The day walk is just one portion of Basic Warrior Training, but it keeps recruits heaving for breath and aching in every possible way.
“It was more like the boot camp I was expecting,” said Rct. Justis Beaureguard of 2nd Recruit Training Battalion’s Golf Company, Platoon 2109. “It was painful.”
It all started before the sun was ever up.
Cutting through the woods and traveling in circle after circle, the recruits finally arrived at the Day Walk Course at 6:30 a.m.
“I thought the course would be easier,” said Rct. James Ryan of Golf Company’s Platoon 2109. “But it was hard.”
Before starting, the recruits were given a brief demonstration of the course by the staff who work at Page Field.
They were not told that if they didn’t do it right the first time, they would have to repeat the course until they did it right.
The recruits were ordered to begin.
Staff Sgt. Derek Weems, a drill instructor for Golf Co.’s Plt. 2101, stood on the wall. He wanted to make sure no recruit completed the course without properly checking for traps.
One-by-one, recruits approached the wall.
“Oh, you don’t want to check for traps?” Weems asked. “Go back to the beginning.”
It is frustrating for recruits to start over again and again, but it had a purpose.
“We ensure they do it correctly and in an expedient manner. If not, they do it again,” said Sgt. Zack Doty, a drill instructor with Golf Co.’s Plt. 2109. “You can’t give them any slack here because you don’t want any slack in combat.”
The recruits had no choice in the matter. The drill instructors would accept nothing less than perfection.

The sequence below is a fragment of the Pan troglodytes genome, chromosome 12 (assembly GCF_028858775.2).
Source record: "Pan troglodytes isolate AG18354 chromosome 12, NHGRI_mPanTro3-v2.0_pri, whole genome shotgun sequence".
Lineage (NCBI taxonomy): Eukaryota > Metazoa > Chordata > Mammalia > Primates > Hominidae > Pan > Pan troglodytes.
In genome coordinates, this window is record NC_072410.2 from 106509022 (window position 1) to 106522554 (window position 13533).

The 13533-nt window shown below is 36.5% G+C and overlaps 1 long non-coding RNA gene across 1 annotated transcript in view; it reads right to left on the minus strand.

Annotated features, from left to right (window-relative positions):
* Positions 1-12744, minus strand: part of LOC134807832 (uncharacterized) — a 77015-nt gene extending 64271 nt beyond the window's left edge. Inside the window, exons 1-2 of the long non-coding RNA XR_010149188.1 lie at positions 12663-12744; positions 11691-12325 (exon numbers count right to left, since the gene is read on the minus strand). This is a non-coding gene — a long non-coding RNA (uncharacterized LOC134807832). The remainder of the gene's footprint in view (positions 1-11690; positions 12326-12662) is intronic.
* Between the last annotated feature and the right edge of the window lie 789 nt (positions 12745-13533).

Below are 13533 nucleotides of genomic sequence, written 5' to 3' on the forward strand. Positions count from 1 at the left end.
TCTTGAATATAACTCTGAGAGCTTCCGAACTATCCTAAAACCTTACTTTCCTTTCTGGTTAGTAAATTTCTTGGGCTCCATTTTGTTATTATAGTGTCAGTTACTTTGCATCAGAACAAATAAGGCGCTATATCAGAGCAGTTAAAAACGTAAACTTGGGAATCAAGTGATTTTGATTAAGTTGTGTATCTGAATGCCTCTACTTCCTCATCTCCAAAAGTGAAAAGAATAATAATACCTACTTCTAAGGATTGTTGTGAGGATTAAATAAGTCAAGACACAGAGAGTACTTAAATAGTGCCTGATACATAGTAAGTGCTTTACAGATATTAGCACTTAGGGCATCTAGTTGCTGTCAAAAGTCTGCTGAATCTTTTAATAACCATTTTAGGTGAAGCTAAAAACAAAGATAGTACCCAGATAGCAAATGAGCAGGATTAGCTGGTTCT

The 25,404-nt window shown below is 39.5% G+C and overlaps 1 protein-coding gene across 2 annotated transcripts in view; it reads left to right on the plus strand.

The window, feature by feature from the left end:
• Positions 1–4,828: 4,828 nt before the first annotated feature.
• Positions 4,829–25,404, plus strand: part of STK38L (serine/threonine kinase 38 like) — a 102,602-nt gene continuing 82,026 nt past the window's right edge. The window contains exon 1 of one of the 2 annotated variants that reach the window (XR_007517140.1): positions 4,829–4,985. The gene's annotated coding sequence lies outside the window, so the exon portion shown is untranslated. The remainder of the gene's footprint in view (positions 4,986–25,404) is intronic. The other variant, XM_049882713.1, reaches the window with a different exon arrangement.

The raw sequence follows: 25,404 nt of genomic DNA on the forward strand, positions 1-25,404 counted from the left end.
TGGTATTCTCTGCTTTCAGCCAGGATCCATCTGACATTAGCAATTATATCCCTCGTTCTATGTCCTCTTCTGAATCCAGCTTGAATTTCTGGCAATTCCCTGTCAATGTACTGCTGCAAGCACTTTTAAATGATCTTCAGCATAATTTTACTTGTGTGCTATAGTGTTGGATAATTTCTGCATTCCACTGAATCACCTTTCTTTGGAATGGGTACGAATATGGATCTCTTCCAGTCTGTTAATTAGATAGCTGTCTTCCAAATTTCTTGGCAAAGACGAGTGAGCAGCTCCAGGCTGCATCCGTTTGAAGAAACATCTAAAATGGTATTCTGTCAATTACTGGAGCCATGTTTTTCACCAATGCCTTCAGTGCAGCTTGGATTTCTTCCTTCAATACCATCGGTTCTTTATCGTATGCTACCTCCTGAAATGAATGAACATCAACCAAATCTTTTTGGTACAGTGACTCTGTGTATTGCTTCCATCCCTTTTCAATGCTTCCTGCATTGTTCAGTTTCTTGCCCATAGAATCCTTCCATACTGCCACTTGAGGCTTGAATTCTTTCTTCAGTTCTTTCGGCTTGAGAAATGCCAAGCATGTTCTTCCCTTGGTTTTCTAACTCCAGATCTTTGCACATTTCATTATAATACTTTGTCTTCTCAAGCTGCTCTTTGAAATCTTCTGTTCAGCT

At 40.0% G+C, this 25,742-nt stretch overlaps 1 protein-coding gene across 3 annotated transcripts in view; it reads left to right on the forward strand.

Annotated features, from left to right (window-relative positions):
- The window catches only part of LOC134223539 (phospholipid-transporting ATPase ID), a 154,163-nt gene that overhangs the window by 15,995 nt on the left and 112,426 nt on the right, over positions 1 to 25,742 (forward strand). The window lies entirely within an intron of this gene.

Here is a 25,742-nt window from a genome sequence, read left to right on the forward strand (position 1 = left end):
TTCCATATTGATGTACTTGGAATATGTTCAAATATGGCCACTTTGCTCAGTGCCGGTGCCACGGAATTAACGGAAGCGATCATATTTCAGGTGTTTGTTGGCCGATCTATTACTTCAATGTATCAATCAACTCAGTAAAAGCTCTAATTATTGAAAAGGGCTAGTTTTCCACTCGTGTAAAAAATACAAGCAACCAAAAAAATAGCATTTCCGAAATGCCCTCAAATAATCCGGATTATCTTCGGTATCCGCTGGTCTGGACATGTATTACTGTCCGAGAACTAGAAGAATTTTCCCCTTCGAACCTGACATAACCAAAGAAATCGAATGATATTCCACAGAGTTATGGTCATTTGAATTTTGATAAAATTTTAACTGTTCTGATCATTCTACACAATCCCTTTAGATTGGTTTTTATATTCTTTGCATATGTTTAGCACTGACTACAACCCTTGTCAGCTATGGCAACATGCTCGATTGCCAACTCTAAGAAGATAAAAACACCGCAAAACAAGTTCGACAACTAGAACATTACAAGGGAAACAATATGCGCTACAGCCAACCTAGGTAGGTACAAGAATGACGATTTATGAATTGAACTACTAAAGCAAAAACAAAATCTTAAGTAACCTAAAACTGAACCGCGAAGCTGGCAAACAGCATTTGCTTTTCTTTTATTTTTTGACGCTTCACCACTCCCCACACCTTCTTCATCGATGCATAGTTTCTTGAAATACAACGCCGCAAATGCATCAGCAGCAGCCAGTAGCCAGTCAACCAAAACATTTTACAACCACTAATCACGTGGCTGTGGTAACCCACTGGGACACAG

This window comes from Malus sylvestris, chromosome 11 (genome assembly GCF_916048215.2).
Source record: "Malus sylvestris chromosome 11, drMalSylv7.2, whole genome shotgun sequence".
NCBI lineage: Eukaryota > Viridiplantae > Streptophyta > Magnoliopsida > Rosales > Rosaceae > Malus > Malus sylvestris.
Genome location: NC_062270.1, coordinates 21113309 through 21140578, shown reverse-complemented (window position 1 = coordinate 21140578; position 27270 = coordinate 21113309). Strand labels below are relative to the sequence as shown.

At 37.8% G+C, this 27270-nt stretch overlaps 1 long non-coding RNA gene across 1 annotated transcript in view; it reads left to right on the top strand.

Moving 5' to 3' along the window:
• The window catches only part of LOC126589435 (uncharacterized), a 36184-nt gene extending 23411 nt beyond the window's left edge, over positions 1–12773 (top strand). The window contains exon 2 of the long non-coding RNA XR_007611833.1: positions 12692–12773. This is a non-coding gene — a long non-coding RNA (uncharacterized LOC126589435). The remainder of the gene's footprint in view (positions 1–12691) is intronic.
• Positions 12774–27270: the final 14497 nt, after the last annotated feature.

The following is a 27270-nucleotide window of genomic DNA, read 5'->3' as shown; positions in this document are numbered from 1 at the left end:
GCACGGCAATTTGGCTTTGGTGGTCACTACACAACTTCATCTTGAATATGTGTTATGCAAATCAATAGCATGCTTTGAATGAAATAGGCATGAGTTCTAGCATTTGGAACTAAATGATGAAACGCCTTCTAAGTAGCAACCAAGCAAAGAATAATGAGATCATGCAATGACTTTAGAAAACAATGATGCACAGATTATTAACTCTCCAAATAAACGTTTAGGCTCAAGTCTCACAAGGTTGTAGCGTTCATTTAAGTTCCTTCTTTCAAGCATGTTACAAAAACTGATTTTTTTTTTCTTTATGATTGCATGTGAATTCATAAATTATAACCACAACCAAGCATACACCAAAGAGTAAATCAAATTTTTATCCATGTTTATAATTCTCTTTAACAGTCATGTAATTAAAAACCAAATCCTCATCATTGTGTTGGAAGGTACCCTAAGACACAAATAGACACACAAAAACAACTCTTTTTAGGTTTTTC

Ryan, who ran the course four times learned this.
“Once this recruit got to the end, he had to do it again,” Ryan said, breathing heavily. “Every time you think you’re finished, you have to do more.”
Repeatedly crawling through the dirt and under barbed wire left its toll on the recruits.
“You have to push yourself if you want to make it,” Ryan said. “What the course does to your body makes it difficult to do again.”
The recruits’ cammies didn’t escape the course either. They were a tell-tale sign of the recruits’ struggles. They had become torn and tattered from the barbed wires, covered in sand from the crawling and drenched in sweat.
Ryan and Beaureguard had white sand and dirt from the soles of their boots to the roots of their hair. Grime was packed underneath their fingernails and their cammies were torn from the barbed wire. Regardless of appearance, the recruits pressed on.
Beauregard’s cammies and body were cringing from the course, but he knew he couldn’t mess up or he would be doing it again.
“This recruit did what he was told the first time,” Beaureguard said. “This recruit went through the first time.”
Even Beaureguard had difficulties with the course though.
“Low-crawling through the sand was hard,” Beaureguard said. “This recruit also got his cammies stuck on the wire a few times.”
However, he managed to carry on.
“I kept thinking what it would be like in a real combat environment with rounds flying overhead,” he added. “After that, the course was cut and dry.”
Ryan didn’t have such an easy time with the course, but he didn’t quit.
“I pushed myself further than ever before,” Ryan said. “I thought about what I would have to do if I was in combat. I wanted to be prepared if this ever became a reality. Now I know if I was in a real-life situation like this, I could push myself.”